Looks like the Italians voted for the "wrong" crowd.
Moody's Puts Italy On Downgrade Review, Junk Rating Possible
25 May, 2018
In a quite direct 'threat' to the newly formed Italian coalition, Moody's warned that Italy will face a downgrade from its current Baa2 rating (potentially more than one notch to junk status) due to the lack of fiscal restraint in the new "contract" and the potential for delays to Italy's structural reforms.
1. The significant risk of a material weakening in Italy's fiscal strength, given the fiscal plans of the new coalition government; and
2. The risk that the structural reform effort stalls, and that past reforms such as the pension reforms implemented in 2011 are reversed.
Mainstream political analysts have unleashed their doom-laden predictions about the impact of Italy's Five Star-Lega coalition, though their hostility is tempered by new-found concern for the "desperate," misguided electorate.
There is a storm brewing in Europe, and the winds of disunity and populism are blowing strong
Giuseppe Conte has been chosen by a coalition of two populist parties as its pick to be Italy’s next prime minister. The move could set Italy on a collision course with the EU.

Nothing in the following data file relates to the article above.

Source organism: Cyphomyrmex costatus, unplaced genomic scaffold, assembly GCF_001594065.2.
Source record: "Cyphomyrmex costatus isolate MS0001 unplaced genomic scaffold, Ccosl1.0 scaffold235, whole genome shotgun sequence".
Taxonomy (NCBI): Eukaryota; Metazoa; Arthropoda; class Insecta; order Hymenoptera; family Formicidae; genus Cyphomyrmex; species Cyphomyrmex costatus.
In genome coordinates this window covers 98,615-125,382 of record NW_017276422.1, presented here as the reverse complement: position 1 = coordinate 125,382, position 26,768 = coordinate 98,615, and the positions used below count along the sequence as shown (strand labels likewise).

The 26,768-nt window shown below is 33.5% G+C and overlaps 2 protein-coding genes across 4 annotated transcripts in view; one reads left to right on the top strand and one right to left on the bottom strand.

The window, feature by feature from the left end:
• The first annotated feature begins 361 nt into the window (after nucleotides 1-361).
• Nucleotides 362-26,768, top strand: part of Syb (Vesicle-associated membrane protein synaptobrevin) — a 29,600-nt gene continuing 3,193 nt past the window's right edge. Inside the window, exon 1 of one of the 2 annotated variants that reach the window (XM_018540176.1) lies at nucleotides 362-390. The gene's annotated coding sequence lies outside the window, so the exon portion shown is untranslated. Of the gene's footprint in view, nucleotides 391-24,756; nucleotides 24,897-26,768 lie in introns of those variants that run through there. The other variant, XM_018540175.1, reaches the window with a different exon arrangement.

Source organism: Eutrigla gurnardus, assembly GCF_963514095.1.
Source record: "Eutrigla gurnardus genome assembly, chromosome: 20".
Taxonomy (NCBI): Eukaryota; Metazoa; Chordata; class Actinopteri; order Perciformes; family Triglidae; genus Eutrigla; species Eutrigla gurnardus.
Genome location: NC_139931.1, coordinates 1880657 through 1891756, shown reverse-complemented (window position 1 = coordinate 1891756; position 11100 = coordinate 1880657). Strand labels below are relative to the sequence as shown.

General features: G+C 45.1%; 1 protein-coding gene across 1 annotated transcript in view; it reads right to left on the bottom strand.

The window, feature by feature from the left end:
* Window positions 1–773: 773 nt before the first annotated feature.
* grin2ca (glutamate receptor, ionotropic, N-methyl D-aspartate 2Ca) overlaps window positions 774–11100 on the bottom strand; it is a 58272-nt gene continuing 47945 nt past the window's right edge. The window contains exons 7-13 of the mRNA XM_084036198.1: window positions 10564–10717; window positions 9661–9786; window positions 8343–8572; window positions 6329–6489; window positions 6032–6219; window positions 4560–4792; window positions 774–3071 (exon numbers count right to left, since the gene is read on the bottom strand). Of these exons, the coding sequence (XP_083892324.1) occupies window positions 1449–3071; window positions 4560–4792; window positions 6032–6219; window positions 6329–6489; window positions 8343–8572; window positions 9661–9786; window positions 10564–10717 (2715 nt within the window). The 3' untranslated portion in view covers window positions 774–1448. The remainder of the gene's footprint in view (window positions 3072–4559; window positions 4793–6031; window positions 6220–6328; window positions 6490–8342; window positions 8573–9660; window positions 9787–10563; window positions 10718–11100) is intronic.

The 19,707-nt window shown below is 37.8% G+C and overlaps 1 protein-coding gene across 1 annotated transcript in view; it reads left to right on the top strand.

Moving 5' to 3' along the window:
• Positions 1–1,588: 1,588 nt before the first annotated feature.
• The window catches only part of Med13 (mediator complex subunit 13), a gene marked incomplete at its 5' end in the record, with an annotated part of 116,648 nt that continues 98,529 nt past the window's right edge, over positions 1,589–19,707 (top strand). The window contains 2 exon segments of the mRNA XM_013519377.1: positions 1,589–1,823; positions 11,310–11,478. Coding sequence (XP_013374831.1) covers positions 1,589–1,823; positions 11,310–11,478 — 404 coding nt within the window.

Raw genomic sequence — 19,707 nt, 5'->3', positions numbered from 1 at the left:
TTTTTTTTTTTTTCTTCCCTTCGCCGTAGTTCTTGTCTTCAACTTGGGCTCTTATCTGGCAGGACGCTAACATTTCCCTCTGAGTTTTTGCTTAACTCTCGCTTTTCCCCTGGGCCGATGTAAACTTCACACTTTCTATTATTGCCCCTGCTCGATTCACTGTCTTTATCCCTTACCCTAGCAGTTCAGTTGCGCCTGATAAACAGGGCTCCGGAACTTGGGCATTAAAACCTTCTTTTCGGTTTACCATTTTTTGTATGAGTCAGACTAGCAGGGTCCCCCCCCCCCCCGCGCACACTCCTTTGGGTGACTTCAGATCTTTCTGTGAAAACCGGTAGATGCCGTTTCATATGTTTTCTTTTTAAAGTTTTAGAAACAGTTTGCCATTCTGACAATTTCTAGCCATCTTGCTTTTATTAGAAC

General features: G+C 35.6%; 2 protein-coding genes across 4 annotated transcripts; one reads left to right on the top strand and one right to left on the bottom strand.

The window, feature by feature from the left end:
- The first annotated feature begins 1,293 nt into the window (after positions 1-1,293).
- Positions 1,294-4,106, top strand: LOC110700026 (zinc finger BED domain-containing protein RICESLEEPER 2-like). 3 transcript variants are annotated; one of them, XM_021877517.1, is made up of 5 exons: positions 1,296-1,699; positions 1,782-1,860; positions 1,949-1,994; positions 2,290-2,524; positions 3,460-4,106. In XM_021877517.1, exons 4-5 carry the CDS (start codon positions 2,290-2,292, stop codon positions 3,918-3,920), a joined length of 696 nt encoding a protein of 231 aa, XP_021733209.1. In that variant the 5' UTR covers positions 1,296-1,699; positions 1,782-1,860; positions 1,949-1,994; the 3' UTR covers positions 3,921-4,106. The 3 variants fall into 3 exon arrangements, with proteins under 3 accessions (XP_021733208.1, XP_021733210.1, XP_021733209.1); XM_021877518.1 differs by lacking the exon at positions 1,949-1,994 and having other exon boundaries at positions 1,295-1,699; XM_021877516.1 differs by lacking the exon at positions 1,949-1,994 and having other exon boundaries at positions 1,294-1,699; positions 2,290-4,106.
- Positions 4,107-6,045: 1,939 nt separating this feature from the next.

Giuseppe Conte, a 54-year-old law professor and something of a political novice, was named as the pick to be Italy’s next prime minister by Five Star Movement (M5S) leader Luigi Di Maio.
Conte, who was born in the southern province of Foggia and has never been elected to parliament, comes from the M5S side of the coalition.
The now-likely coalition government in Rome made up of the M5S and League parties is on a possible collision course with other EU member states after it announced spending plans likely to increase the country’s already towering public debt.
What is in the coalition deal? The two parties agreed to give monthly payments of at least €780 ($920) to Italians living below the poverty line. The deal also foresees a maximum individual tax rate of 15 percent, while business would pay 20 percent at most. The platform includes the introduction of tougher rules on deporting migrants and calls for fostering dialogue with Russia on economic and foreign policy matters.
Why is the EU concerned? Italy is the third-largest economy in the EU, but is running public debt of more than 130 percent of GDP— second only to Greece. Economists and EU policymakers worry that the spending plans contained in the coalition’s program will increase the country’s debt burden still further. The coalition is also at odds with the EU over its pro-Russian stance and over its euroskeptic attitude, reflected in League leader Matteo Salvini’s “Italians First” motto.
In response to the bloc’s concerns, M5S’s Di Maio said “first let us govern, then you can legitimately criticize us.”